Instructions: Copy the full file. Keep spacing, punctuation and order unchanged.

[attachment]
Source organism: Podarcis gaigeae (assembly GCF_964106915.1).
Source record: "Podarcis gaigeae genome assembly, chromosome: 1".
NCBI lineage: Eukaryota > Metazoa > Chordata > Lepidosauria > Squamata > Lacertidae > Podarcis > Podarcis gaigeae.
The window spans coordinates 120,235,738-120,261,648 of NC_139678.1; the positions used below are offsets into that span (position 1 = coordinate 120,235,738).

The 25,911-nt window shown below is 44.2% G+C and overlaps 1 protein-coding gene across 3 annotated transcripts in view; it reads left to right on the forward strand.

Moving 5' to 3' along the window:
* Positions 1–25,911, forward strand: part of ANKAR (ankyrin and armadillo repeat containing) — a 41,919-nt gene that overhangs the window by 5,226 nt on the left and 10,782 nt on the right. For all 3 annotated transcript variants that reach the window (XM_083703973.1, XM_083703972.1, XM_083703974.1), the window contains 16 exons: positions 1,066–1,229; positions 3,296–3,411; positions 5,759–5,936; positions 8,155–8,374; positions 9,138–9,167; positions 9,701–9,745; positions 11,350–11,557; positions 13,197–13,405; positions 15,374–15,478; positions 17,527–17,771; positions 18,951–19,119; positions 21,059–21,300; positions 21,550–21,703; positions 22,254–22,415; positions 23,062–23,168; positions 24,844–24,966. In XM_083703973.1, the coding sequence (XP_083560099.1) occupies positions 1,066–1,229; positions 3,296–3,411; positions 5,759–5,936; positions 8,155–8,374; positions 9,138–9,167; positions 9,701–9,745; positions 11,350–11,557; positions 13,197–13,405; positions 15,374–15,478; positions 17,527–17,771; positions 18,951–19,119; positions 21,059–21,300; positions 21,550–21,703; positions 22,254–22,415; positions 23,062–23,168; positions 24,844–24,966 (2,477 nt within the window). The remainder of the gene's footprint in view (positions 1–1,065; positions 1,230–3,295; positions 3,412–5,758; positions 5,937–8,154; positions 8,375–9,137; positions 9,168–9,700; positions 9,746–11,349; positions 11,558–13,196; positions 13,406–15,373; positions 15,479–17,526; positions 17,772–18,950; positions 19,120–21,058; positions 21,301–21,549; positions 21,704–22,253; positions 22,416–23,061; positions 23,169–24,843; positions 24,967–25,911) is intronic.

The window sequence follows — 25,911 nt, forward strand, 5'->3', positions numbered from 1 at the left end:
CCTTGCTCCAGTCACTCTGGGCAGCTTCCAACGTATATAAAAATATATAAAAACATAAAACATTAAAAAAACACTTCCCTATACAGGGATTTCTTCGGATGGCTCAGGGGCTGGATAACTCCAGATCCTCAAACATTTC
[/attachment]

Source organism: Podarcis gaigeae (assembly GCF_964106915.1).
Source record: "Podarcis gaigeae genome assembly, chromosome: 1".
NCBI lineage: Eukaryota > Metazoa > Chordata > Lepidosauria > Squamata > Lacertidae > Podarcis > Podarcis gaigeae.
The window spans coordinates 120,235,738-120,261,648 of NC_139678.1; the positions used below are offsets into that span (position 1 = coordinate 120,235,738).

The 25,911-nt window shown below is 44.2% G+C and overlaps 1 protein-coding gene across 3 annotated transcripts in view; it reads left to right on the forward strand.

Moving 5' to 3' along the window:
* Positions 1–25,911, forward strand: part of ANKAR (ankyrin and armadillo repeat containing) — a 41,919-nt gene that overhangs the window by 5,226 nt on the left and 10,782 nt on the right. For all 3 annotated transcript variants that reach the window (XM_083703973.1, XM_083703972.1, XM_083703974.1), the window contains 16 exons: positions 1,066–1,229; positions 3,296–3,411; positions 5,759–5,936; positions 8,155–8,374; positions 9,138–9,167; positions 9,701–9,745; positions 11,350–11,557; positions 13,197–13,405; positions 15,374–15,478; positions 17,527–17,771; positions 18,951–19,119; positions 21,059–21,300; positions 21,550–21,703; positions 22,254–22,415; positions 23,062–23,168; positions 24,844–24,966. In XM_083703973.1, the coding sequence (XP_083560099.1) occupies positions 1,066–1,229; positions 3,296–3,411; positions 5,759–5,936; positions 8,155–8,374; positions 9,138–9,167; positions 9,701–9,745; positions 11,350–11,557; positions 13,197–13,405; positions 15,374–15,478; positions 17,527–17,771; positions 18,951–19,119; positions 21,059–21,300; positions 21,550–21,703; positions 22,254–22,415; positions 23,062–23,168; positions 24,844–24,966 (2,477 nt within the window). The remainder of the gene's footprint in view (positions 1–1,065; positions 1,230–3,295; positions 3,412–5,758; positions 5,937–8,154; positions 8,375–9,137; positions 9,168–9,700; positions 9,746–11,349; positions 11,558–13,196; positions 13,406–15,373; positions 15,479–17,526; positions 17,772–18,950; positions 19,120–21,058; positions 21,301–21,549; positions 21,704–22,253; positions 22,416–23,061; positions 23,169–24,843; positions 24,967–25,911) is intronic.

The window sequence follows — 25,911 nt, forward strand, 5'->3', positions numbered from 1 at the left end:
CCTTGCTCCAGTCACTCTGGGCAGCTTCCAACGTATATAAAAATATATAAAAACATAAAACATTAAAAAAACACTTCCCTATACAGGGATTTCTTCGGATGGCTCAGGGGCTGGATAACTCCAGATCCTCAAACATTTC